Yeah. Maybe we should all take a moment and just imagine that. Just breathe and see those stars.


Suddenly, there was an angel standing right before them!

Aaghh! Don’t do that!

And suddenly, the glory of the Lord shone around them!

Aaghh! What does that even mean?

I don’t know, but they were terrified of it!

How do you know that?

Because the angel said, “Do not be afraid.”

Do not be afraid.

Do not be afraid.

Well, then that angel shouldn’t have sneaked up on them like that!

No, no! Because the angel had good news the shepherds needed to hear.

How do you know that?

Because the angel said, “I am bringing you good news!”


Of great joy!


For all the people!

For all the people?

Yes, and for all the frogs!

Did the angel say that?

No, that’s my own interpretation.

Oh. Go on.

You see, the shepherds knew that they were not important people.


They knew that they were small potatoes.

Tiny tots.

And they were looking for something bigger than them.

Lots bigger.

Bigger and stronger.

Lots stronger.

Bigger and better.

Lots better.

They were looking for something that would help them in their lives.

Give them hope!

Give them comfort!

Give them peace!

Give them joy!

Give them more sheep!

Well, maybe. They were looking for a sign.

A sign from God!

They were looking for a prophet.

A voice from God!

They were looking for a savior.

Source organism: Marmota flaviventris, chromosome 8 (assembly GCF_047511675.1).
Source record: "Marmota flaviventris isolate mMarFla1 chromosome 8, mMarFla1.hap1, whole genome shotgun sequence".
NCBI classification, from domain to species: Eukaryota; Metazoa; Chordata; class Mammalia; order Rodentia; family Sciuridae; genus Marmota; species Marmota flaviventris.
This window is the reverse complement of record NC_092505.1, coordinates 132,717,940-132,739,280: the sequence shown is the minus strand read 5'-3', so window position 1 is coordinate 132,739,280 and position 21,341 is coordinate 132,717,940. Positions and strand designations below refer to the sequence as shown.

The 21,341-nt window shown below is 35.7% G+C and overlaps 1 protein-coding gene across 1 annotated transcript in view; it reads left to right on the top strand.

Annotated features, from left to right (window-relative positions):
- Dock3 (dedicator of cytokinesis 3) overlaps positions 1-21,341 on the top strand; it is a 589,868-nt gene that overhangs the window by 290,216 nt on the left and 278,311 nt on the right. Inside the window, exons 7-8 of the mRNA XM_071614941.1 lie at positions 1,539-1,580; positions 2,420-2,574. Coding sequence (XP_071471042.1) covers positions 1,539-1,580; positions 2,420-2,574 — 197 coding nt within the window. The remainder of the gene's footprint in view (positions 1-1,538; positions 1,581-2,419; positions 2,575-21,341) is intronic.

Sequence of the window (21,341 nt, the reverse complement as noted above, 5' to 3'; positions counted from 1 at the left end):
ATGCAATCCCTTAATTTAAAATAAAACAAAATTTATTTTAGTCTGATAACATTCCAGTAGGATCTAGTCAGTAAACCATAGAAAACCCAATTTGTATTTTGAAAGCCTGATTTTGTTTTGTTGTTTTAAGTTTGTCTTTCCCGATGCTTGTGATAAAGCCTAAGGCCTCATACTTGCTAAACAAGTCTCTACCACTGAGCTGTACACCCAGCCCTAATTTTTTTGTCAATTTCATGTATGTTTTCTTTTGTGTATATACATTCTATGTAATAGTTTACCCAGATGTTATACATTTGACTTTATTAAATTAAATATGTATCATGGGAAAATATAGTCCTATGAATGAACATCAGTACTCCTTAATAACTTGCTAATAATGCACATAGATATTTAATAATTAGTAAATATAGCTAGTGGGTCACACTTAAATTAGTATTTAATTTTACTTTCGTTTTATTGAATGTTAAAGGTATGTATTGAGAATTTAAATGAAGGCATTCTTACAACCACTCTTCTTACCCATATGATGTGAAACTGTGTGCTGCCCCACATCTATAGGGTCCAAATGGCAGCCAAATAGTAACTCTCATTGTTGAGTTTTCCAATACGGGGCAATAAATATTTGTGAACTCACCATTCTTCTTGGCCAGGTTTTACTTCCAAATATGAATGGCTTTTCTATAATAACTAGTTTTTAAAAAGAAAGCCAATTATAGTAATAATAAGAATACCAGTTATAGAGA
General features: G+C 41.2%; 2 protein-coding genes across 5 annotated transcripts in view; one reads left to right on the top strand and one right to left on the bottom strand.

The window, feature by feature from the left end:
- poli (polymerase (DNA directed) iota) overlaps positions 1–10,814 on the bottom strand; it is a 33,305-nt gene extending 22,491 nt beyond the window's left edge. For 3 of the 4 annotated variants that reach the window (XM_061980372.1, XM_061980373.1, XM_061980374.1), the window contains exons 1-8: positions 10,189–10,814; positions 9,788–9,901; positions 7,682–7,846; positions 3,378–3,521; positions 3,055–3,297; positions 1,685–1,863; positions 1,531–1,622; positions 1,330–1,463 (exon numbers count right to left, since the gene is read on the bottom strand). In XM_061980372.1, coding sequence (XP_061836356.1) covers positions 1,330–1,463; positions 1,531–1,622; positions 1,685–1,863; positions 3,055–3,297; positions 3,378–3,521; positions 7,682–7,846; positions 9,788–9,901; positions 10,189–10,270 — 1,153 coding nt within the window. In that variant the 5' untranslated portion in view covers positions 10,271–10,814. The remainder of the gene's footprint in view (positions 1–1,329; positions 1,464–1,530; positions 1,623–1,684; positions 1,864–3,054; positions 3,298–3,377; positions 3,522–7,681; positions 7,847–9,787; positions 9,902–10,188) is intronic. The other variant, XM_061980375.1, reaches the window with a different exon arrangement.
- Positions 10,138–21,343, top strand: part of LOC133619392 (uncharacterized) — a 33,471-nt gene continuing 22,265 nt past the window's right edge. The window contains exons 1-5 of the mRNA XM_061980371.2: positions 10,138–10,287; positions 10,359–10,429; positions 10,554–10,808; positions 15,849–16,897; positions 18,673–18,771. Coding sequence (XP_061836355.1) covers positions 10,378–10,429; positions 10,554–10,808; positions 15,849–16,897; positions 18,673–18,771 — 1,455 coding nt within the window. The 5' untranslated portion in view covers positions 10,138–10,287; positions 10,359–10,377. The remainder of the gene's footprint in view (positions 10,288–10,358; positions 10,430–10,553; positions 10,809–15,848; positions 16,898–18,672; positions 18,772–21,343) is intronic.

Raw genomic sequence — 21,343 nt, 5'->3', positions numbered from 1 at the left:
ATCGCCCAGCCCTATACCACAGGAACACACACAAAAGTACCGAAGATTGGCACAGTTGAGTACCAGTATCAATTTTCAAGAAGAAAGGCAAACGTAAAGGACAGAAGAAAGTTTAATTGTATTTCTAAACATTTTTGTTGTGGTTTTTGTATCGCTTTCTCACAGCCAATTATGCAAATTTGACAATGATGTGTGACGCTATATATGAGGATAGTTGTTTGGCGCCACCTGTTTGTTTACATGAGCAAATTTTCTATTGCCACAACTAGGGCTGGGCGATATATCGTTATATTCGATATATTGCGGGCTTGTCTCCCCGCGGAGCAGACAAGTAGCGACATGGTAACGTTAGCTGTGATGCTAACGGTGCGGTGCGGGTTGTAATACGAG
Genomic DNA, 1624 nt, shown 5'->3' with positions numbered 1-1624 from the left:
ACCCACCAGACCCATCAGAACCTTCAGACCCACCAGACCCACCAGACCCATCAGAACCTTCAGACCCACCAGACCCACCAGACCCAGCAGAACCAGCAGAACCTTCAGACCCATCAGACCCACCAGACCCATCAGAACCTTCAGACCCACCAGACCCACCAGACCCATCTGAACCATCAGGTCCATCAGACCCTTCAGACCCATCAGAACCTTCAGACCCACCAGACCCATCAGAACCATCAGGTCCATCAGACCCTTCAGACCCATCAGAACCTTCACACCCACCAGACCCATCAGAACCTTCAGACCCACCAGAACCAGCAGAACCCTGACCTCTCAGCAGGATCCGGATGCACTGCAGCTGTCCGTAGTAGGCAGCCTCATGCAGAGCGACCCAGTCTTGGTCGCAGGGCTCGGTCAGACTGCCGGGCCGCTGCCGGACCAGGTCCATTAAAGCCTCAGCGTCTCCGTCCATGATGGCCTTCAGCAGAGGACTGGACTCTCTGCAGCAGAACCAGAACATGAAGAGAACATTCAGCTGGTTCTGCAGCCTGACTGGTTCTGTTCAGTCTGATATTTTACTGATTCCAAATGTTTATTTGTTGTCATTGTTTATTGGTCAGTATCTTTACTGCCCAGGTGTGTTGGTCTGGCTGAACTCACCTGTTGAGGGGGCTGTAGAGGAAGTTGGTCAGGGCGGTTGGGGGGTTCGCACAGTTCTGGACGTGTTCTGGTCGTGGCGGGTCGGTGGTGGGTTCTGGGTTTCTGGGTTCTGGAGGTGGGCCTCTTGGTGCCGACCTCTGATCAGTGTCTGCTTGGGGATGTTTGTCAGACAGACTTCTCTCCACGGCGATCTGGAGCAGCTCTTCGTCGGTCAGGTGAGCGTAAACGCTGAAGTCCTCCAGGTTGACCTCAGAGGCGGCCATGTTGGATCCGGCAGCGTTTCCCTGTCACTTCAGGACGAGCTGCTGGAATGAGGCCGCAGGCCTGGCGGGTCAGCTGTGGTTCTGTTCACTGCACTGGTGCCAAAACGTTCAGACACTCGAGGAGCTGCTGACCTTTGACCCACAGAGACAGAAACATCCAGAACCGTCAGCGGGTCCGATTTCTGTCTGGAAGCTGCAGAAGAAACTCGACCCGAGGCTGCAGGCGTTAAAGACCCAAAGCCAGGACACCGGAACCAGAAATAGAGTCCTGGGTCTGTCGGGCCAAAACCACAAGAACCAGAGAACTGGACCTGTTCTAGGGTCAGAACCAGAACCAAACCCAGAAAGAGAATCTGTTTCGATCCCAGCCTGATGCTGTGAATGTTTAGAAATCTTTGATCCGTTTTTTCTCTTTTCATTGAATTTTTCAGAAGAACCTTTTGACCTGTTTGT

And the angel said, “To you is born this day, in the city of David, a Savior, the Messiah, the Lord!”


And the angel said, “Here’s your sign: a poor baby wrapped in rags, lying in a food-trough.”


Yeah. The savior was so very, very small.


Oh. Yeah. The savior is so very, very small. Like a mustard seed.


But that’s all it takes, if that seed is from God.

And that seed is from God!

Oh, yes! That child in the manger is from God!

That child in the manger is God!

Preach it, Kermit!

That child in the manger is God!

And then more angels arrived. And they started to…


And they started to…


And they shouted…


And a few shepherds joined in!


And a few more shepherds joined in!


And the sheep joined in!

Baaa- lelujah!

And the earth joined in!

And the sea joined in!

And the sky joined in!

And the sun and moon joined in!

And all the stars in the heavens joined in!

And the frogs joined in! Yaaaaay!

And they all sang praises to God.

Whew! So what happened next?

The shepherds went to Bethlehem, and they found him.

They found the savior.

They found the very presence of God in the tiniest of packages.

I wonder if we can too.

I wonder. I wonder if we can find God’s presence here in small packages, too.

And if God’s presence is in small packages, then maybe we don’t have to wait for something huge to make everything better in the world.

Maybe it’s already here. Maybe it’s right around the corner.

Maybe that means we can have some hope right now.

And peace.

And love.

And joy.

Maybe it’s already here, and we just have to watch for it.

Keep your eyes open, Kermit. It’s Christmas, and God is in the neighborhood.

You know what?


I feel a little better.

Me too. Maybe this is what Christmas is all about. Merry Christmas, Kermit.

Merry Christmas, Johnsonville!

Featured image by LoggaWiggler from Pixabay.